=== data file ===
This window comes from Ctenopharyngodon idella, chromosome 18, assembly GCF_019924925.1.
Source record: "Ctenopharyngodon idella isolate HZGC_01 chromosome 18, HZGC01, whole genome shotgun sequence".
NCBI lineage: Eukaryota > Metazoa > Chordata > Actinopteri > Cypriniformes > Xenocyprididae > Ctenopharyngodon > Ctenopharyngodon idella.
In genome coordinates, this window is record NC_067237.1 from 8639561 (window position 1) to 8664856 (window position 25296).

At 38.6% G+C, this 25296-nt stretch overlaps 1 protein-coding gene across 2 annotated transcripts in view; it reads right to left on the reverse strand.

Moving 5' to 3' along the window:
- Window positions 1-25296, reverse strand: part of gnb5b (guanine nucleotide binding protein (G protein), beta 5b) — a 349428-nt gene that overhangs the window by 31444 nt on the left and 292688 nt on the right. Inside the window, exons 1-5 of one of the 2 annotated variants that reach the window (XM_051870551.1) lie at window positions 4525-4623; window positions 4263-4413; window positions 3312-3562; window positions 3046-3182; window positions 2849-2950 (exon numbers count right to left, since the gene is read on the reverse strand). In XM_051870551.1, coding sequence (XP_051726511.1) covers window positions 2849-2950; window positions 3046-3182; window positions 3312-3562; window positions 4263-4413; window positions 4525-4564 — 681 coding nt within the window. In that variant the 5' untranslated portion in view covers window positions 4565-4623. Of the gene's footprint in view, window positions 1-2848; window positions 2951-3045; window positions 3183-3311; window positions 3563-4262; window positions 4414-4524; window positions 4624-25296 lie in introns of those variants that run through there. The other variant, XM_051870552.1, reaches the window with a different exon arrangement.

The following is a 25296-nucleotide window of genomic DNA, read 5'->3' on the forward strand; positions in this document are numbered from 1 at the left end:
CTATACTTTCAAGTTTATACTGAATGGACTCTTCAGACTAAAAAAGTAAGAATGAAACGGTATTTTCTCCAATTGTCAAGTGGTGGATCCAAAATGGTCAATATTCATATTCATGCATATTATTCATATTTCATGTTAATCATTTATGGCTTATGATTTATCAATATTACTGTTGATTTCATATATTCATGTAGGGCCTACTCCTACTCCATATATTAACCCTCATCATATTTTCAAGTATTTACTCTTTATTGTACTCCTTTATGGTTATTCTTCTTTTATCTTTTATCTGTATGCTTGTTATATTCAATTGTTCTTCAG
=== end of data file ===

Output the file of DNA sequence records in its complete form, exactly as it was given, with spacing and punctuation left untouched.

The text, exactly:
This window comes from Ctenopharyngodon idella, chromosome 18, assembly GCF_019924925.1.
Source record: "Ctenopharyngodon idella isolate HZGC_01 chromosome 18, HZGC01, whole genome shotgun sequence".
NCBI lineage: Eukaryota > Metazoa > Chordata > Actinopteri > Cypriniformes > Xenocyprididae > Ctenopharyngodon > Ctenopharyngodon idella.
In genome coordinates, this window is record NC_067237.1 from 8639561 (window position 1) to 8664856 (window position 25296).

At 38.6% G+C, this 25296-nt stretch overlaps 1 protein-coding gene across 2 annotated transcripts in view; it reads right to left on the reverse strand.

Moving 5' to 3' along the window:
- Window positions 1-25296, reverse strand: part of gnb5b (guanine nucleotide binding protein (G protein), beta 5b) — a 349428-nt gene that overhangs the window by 31444 nt on the left and 292688 nt on the right. Inside the window, exons 1-5 of one of the 2 annotated variants that reach the window (XM_051870551.1) lie at window positions 4525-4623; window positions 4263-4413; window positions 3312-3562; window positions 3046-3182; window positions 2849-2950 (exon numbers count right to left, since the gene is read on the reverse strand). In XM_051870551.1, coding sequence (XP_051726511.1) covers window positions 2849-2950; window positions 3046-3182; window positions 3312-3562; window positions 4263-4413; window positions 4525-4564 — 681 coding nt within the window. In that variant the 5' untranslated portion in view covers window positions 4565-4623. Of the gene's footprint in view, window positions 1-2848; window positions 2951-3045; window positions 3183-3311; window positions 3563-4262; window positions 4414-4524; window positions 4624-25296 lie in introns of those variants that run through there. The other variant, XM_051870552.1, reaches the window with a different exon arrangement.

The following is a 25296-nucleotide window of genomic DNA, read 5'->3' on the forward strand; positions in this document are numbered from 1 at the left end:
CTATACTTTCAAGTTTATACTGAATGGACTCTTCAGACTAAAAAAGTAAGAATGAAACGGTATTTTCTCCAATTGTCAAGTGGTGGATCCAAAATGGTCAATATTCATATTCATGCATATTATTCATATTTCATGTTAATCATTTATGGCTTATGATTTATCAATATTACTGTTGATTTCATATATTCATGTAGGGCCTACTCCTACTCCATATATTAACCCTCATCATATTTTCAAGTATTTACTCTTTATTGTACTCCTTTATGGTTATTCTTCTTTTATCTTTTATCTGTATGCTTGTTATATTCAATTGTTCTTCAG